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China, Cultural Heritage, and International Law





ISBN 9780367890452
Published December 10, 2019 by Routledge
206 Pages

 
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Book Description

China is a country that is rich in antiquities, but it is also a victim of looting that occurred during the period from the First Opium War to the end of the Japanese Occupation (1840–1945) when innumerable cultural objects were lost overseas. The Chinese Government insists on asserting its interest over its wrongfully removed cultural heritage and has sought for the return of lost cultural heritage by all means in accordance with relevant international conventions and Chinese laws. However, securing the return has been, and continues to be, problematic. Little research has been done regarding the question as to whether China has a legal basis for recovery, which is the first legal hurdle that China needs to get over. In addition, China does not have a legal basis for all cultural heritage taken during the period of 1840–1945. Claims for return without a legal basis are usually silenced or, at best, discussed only but very rarely facilitated.





This book provides an answer for the return of Chinese cultural heritage. It examines the law contemporaneous to the removal of Chinese cultural heritage and its application. For this lack of a legal basis, this book argues that a new customary international law is emerging, according to which the interests of the states of origin in their wrongfully removed heritage should be prioritised. This proposed customary rule supports the return of wrongfully removed heritage. Once this proposed customary rule is accepted, it will provide a stronger argument not only for China, but also for other states of origin with a similar dilemma, including South Korea, Egypt, Greece, Cambodia, Turkey, Peru, and Italy, to recover their wrongfully removed heritage.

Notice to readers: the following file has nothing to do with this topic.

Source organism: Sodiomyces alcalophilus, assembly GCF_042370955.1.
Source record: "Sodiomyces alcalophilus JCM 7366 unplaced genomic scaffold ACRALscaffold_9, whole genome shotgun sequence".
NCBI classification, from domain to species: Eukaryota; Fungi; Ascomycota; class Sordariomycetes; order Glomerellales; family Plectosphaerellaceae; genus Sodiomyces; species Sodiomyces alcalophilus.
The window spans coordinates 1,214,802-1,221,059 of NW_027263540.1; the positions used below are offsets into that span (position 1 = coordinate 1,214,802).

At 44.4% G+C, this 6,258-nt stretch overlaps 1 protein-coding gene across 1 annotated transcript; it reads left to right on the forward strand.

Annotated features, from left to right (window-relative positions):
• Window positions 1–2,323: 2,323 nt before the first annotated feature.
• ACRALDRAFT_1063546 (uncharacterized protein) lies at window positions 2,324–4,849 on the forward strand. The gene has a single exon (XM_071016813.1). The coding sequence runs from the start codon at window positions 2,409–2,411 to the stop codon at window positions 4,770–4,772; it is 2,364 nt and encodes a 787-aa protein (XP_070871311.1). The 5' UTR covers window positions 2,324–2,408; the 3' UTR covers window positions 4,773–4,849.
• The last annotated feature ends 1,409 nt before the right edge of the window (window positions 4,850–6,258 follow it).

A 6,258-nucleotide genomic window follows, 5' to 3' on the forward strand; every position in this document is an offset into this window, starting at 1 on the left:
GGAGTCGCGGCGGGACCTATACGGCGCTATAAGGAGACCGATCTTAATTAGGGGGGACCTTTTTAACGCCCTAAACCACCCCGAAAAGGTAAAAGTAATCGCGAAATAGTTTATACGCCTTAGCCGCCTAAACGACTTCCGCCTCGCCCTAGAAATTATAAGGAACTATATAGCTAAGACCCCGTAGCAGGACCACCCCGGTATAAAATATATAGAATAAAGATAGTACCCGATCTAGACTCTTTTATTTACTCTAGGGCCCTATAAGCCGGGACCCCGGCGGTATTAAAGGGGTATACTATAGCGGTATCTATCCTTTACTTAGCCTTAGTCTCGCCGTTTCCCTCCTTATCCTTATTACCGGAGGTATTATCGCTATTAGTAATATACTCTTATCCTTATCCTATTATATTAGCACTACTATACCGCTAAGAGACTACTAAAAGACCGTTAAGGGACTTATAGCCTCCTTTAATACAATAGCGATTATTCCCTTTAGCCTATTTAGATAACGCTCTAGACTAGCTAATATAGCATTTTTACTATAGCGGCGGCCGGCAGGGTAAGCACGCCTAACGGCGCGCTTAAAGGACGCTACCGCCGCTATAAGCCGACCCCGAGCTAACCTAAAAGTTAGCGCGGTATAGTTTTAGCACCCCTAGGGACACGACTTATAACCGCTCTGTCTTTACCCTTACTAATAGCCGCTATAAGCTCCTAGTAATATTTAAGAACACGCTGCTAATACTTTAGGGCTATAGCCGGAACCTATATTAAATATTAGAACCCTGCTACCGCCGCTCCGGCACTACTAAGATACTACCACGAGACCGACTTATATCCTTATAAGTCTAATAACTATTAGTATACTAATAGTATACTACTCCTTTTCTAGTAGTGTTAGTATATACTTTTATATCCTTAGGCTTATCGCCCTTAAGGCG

While dealing with a large pool of return cases, this book is valuable to museums and art collectors in the event of buying and accepting art objects, and settling recovery disputes with states of origin. It will also be of interest

Table of Contents

CONTENTS



Table of Cases



Table of Legislation, Conventions and Treaties



Preface and Acknowledgments





Chapter One: Introduction



Chapter Two: States of Origin and Cultural Heritage



Chapter Three: Availability of a Legal Basis for the Return of China’s Cultural Heritage



Chapter Four: Customary International Law



Chapter Five: Return of Cultural Heritage Looted during Armed Conflicts



Chapter Six: Return of Cultural Heritage Stolen and Illegally Exported in Peacetime



Chapter Seven: Evolving Social and Ethical Norms: Practice of Individuals, Private Museums and Auction Houses



Chapter Eight: Return of Historically Removed Heritage





Index

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Author(s)

Biography

Hui Zhong is a research fellow at South China Sea, Xiamen University, China.